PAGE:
- Getty/John Lamparski
Amazon is sharpening its assault on the ad business, and big-name advertisers are starting to take notice. With product and search ads on Amazon.com, and its data on shoppers being used to run display ads all over the web, the Seattle-based e-commerce giant is increasingly becoming top of mind for advertisers. In fact, its ad business is already worth over $2 billion.
“I think that they are a force to be reckoned with, they are excellent with everything they do,” said Kristin Lemkau, chief marketing officer at JPMorgan Chase. “You have to do business with Amazon.”
Lemkau, speaking at the Association of National Advertisers’ Masters of Marketing Conference on Thursday, said she sees Amazon as a potential challenger to the Facebook-Google duopoly in the digital advertising space.
“They take customer obsession seriously,” she said. “And I think they feel like the first big, emerging advertiser that can be grouped with Facebook and Google.”
“They have a search engine, a programmatic stack, premium content and one of the top five apps,” she told Business Insider in an interview later. “And they are the biggest consumer company in the world today.”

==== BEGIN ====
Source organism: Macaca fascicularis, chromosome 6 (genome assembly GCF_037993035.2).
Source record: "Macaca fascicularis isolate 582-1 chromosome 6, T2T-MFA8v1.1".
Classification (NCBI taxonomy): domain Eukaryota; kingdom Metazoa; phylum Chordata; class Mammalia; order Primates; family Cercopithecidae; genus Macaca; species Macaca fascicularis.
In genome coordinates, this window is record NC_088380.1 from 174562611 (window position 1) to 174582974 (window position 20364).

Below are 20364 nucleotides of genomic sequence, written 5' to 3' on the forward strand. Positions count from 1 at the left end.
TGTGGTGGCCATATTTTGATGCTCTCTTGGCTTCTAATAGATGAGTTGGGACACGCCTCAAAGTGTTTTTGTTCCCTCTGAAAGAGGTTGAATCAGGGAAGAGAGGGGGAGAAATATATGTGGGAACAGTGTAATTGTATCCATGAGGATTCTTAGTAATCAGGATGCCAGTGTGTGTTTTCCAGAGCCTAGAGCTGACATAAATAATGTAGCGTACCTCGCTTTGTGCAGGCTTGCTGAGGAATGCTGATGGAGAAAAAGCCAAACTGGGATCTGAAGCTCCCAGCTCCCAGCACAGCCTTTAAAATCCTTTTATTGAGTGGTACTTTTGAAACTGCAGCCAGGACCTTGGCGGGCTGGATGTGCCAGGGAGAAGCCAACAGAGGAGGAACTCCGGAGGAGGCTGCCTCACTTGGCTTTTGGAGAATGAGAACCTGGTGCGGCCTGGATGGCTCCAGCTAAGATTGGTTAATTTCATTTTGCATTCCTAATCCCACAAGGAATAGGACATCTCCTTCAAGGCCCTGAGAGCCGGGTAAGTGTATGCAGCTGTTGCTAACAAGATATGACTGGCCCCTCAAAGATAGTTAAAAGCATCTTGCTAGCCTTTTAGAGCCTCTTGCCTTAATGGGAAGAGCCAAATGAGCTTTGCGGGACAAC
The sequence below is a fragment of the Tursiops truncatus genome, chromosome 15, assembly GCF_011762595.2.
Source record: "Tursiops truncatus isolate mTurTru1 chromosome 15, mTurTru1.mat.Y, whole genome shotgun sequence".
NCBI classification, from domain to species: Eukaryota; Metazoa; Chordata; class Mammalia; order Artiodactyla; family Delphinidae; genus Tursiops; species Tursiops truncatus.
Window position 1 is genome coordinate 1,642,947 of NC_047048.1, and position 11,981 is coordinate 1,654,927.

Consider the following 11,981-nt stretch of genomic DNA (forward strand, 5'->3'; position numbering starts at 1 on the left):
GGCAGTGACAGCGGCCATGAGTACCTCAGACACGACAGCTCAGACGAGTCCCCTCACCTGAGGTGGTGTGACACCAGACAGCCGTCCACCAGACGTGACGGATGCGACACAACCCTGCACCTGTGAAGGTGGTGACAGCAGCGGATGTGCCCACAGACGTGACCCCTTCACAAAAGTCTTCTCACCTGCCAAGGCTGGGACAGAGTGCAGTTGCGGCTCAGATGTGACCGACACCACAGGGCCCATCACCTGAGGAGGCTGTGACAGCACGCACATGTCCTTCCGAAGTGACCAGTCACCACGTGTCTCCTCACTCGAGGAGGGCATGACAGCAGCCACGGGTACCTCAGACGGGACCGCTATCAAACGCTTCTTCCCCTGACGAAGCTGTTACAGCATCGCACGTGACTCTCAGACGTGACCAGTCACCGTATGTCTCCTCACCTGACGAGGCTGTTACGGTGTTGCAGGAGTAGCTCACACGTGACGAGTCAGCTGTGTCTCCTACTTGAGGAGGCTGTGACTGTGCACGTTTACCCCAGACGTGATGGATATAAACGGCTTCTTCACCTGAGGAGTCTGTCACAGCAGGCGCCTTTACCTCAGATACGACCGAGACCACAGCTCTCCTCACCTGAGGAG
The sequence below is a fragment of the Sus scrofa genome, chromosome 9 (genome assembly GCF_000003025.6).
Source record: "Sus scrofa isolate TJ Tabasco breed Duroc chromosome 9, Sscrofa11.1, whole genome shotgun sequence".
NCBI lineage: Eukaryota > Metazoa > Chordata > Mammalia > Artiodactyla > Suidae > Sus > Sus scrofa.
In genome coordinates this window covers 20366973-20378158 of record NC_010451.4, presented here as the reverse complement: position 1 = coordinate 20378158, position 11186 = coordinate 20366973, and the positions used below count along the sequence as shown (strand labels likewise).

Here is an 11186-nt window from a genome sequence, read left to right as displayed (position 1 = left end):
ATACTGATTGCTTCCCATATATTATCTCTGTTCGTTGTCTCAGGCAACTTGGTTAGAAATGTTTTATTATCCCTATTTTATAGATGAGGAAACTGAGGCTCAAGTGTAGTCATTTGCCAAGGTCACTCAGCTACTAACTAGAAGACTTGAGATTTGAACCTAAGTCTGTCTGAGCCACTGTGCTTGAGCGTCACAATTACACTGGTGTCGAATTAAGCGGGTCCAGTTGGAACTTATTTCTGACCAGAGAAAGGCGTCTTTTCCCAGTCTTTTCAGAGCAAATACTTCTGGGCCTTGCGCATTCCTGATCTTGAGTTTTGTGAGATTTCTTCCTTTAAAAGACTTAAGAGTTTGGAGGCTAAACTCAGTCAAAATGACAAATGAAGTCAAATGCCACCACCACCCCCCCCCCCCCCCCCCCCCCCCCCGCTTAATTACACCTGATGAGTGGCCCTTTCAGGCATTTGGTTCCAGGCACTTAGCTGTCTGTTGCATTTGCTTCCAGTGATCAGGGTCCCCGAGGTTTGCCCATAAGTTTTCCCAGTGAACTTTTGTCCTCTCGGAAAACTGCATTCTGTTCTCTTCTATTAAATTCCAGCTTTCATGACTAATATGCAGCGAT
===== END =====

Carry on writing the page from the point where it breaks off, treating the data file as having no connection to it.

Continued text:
Lemkau also addressed the issue of brand safety, which has been foremost on the minds of marketers over the past year. JPMorgan Chase, in particular, has been vocal about the issue of branded content appearing next to inappropriate or violent content online.
It stopped working with YouTube earlier this year, for example, when the platform was in the thick of its brand safety controversy, and also pulled its ads from NBC in June, ahead of an interview Megyn Kelly did with controversial guest, Alex Jones.
“Performance is important, but at the time, we didn’t care about the performance,” she told ANA chief Bob Liodice. “We were putting a stake in the ground that we were not going to support fake news.”
She also mentioned how before the company decided to crack down on fake news, its ads were running on 400,000 plus websites, but getting clicks from merely 12,000. JPMorgan Chase then restricted those sites to just 5,000, and is currently on its way to limiting its display ads to about 10,000 approved sites.
“We cull it all the time, but this is something incumbent on brands themselves to figure out.”